U.S. Sen. Pat Toomey recently wrote an op-ed to explain why he opposes Chief Judge Merrick Garland's U.S. Supreme Court nomination. Any senator has the right to oppose judicial nominations, but it is flatly irresponsible for Toomey to deny Garland a hearing or vote until the next president takes office in January 2017, or later.
Toomey supports this long wait for the political goal of maintaining a conservative majority on the court, and that is unprecedented. It is bad enough that an eight-justice court cannot resolve the country's hardest legal problems for a year or longer. However, the long-term impact of Toomey's position for future nominees could be much more destructive. No Supreme Court nominee in history has been rejected - much less denied a hearing - simply because a Senate majority used its muscle to demand nominees that fit its ideological preference.
Toomey's op-ed described Garland as "a pleasant man with impressive legal training and experience."
Garland is the most qualified Supreme Court nominee since Benjamin Cardozo in 1932, with more experience on the federal bench - 19 years on the D.C. Circuit - than any nominee in history. Before becoming a judge, Garland also helped prosecute the Unabomber and Oklahoma City bombing, the most important terrorism cases from that era.
Only days before Garland's nomination, Utah Republican Sen. Orrin Hatch called him a "moderate" judge and "a fine man." And in 2010, Hatch went further, saying that there was "no question" that he should receive bipartisan confirmation if nominated to the Supreme Court: "I have no doubts that Garland would get a lot of votes. And I will do my best to help him get them."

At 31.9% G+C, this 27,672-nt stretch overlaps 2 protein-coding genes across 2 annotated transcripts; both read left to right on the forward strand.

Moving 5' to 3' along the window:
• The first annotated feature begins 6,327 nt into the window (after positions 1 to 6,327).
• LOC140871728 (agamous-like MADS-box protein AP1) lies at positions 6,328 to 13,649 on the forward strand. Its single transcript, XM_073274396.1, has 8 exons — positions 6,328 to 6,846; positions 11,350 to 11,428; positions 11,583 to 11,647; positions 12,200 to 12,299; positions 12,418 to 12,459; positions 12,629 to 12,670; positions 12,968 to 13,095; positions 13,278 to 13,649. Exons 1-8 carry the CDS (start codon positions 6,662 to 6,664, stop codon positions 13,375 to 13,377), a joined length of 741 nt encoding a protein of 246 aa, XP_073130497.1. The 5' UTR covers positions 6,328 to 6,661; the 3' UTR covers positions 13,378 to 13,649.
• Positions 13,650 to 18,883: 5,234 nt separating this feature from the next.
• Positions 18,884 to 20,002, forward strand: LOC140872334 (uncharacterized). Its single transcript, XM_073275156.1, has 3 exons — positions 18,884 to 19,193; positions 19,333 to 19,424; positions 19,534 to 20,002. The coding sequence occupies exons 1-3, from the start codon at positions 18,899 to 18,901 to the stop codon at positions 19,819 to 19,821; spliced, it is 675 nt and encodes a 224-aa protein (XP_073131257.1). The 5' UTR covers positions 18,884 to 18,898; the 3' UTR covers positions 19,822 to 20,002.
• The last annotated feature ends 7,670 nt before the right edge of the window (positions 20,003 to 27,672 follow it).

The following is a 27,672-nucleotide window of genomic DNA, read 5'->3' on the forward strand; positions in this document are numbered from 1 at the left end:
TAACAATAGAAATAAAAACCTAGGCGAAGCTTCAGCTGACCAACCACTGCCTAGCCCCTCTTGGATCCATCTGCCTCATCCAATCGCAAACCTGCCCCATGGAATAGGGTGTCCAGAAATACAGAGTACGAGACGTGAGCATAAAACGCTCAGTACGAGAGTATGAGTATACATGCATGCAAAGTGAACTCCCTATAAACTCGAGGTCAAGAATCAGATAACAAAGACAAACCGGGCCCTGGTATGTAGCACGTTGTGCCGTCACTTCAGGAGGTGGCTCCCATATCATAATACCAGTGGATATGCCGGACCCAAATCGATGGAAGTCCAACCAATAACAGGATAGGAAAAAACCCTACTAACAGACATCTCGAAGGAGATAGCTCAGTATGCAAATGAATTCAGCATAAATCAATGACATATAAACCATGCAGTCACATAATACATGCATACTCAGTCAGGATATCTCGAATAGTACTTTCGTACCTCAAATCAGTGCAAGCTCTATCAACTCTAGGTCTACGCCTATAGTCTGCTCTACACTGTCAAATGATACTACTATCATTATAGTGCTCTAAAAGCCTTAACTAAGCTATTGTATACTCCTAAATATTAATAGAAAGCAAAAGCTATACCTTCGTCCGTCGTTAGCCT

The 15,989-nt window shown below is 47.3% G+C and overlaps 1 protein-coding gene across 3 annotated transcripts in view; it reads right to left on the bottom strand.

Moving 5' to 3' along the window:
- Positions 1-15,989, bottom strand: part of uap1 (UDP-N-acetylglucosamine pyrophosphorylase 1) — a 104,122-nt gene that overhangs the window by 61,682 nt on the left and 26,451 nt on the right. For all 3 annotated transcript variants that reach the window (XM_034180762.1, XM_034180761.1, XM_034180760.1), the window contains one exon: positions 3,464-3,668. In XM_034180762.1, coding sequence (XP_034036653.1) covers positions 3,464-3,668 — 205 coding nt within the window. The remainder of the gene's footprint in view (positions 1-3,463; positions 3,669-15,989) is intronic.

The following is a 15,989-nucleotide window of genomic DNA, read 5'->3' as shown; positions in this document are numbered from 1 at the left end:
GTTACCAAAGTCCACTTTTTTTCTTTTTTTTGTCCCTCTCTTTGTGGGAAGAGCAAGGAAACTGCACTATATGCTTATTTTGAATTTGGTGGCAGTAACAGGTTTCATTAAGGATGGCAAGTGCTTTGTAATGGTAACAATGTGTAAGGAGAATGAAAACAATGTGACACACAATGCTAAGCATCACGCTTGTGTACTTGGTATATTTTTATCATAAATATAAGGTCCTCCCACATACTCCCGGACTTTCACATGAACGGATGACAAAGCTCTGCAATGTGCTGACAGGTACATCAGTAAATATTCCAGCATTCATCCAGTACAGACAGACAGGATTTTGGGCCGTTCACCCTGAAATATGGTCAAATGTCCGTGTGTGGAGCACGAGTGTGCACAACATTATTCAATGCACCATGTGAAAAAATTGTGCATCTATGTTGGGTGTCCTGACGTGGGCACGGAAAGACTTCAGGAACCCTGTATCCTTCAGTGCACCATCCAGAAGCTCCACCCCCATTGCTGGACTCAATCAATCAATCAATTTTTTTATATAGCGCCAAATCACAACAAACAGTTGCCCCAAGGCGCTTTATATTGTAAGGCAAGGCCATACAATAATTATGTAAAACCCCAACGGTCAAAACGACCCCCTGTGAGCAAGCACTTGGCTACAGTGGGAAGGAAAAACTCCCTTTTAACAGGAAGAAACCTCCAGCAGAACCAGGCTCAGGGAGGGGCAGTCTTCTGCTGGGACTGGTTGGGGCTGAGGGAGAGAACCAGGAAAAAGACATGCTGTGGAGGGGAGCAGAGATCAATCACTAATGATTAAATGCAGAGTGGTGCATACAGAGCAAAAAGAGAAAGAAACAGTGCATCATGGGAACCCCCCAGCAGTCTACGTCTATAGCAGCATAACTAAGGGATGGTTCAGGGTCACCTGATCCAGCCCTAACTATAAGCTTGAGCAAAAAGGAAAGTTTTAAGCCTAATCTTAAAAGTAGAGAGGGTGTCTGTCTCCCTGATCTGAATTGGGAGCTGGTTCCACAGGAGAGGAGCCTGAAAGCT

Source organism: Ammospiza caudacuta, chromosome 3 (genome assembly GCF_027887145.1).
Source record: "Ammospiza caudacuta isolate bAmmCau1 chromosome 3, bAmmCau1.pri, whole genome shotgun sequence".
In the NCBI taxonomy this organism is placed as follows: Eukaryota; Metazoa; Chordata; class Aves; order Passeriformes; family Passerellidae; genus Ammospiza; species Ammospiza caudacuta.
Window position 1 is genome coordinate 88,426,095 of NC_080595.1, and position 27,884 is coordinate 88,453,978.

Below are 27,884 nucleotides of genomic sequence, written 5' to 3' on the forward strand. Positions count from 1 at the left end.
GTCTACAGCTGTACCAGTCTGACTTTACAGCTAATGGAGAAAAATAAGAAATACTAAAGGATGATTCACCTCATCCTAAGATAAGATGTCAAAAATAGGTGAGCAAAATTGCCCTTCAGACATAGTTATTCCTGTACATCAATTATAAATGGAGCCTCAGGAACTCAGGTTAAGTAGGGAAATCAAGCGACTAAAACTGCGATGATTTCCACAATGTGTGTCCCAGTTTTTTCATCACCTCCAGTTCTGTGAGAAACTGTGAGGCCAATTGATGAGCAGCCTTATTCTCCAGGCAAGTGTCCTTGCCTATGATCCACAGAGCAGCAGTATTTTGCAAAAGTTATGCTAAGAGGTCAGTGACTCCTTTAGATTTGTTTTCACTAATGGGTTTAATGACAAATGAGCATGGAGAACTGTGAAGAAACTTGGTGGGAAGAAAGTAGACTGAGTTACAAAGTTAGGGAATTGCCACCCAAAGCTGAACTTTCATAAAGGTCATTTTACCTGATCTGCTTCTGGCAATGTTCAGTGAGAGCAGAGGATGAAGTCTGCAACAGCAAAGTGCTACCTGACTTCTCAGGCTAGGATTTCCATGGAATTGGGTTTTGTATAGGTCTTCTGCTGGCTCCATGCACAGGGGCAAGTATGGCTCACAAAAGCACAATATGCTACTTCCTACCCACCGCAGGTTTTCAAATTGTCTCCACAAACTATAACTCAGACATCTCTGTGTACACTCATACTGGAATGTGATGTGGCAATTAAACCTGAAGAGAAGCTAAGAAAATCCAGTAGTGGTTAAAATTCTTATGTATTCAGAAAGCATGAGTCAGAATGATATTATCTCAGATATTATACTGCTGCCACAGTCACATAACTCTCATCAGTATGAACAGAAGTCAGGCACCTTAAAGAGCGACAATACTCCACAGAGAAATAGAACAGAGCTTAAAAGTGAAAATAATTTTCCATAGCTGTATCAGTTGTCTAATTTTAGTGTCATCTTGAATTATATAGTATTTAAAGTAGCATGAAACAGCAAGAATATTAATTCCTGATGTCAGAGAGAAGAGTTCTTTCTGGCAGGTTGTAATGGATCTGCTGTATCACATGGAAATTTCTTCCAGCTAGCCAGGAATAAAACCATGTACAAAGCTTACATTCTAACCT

Garland has had this kind of bipartisan support for years, and there is only one reason: His judicial record has consistently followed decisions by the Supreme Court and, where appropriate, by Congress and the executive branch. In simplest terms, Garland has made his career out of following the law, instead of making it up. President Obama could have chosen dozens of nominees who would be more politically liberal than Garland, but no one has higher standards of personal integrity and apolitical decisions.
Toomey's objection to Garland is his desire to maintain a conservative "balance of the Supreme Court." But almost every appointment alters the Supreme Court's "balance." Justice Samuel Alito's nomination moved the court far to the right in 2006, and so did Justice Clarence Thomas in 1991. Both of those conservative nominees received hearings and votes. Garland - with his centrist record, character, and reputation - deserves nothing less.
Retired Justice Sandra Day O'Connor has criticized Senate obstructionism, saying "we need somebody in there to do the job and just get on with it." She explained that "you just have to pick the best person you can under these circumstances." This is exactly what the gold-credentialed, mainstream nomination of Garland represents. Toomey's alternative could turn any future Supreme Court nomination into a bare-knuckled power struggle unlike anything that has happened before.
The GOP and presumptive presidential nominee Donald Trump have taken a hardline stance against giving Garland a hearing or a vote, but Toomey's behavior is very disappointing for his Pennsylvanian constituents, and cripples the Supreme Court from doing its job. Toomey suggests that Garland's decisions have not always produced the political results he would prefer, but that is not how our courts or our senators are supposed to work.
Garland has an extraordinary record of public service and accomplishment. A full hearing is the first step toward letting the public see whether he ultimately deserves Senate confirmation.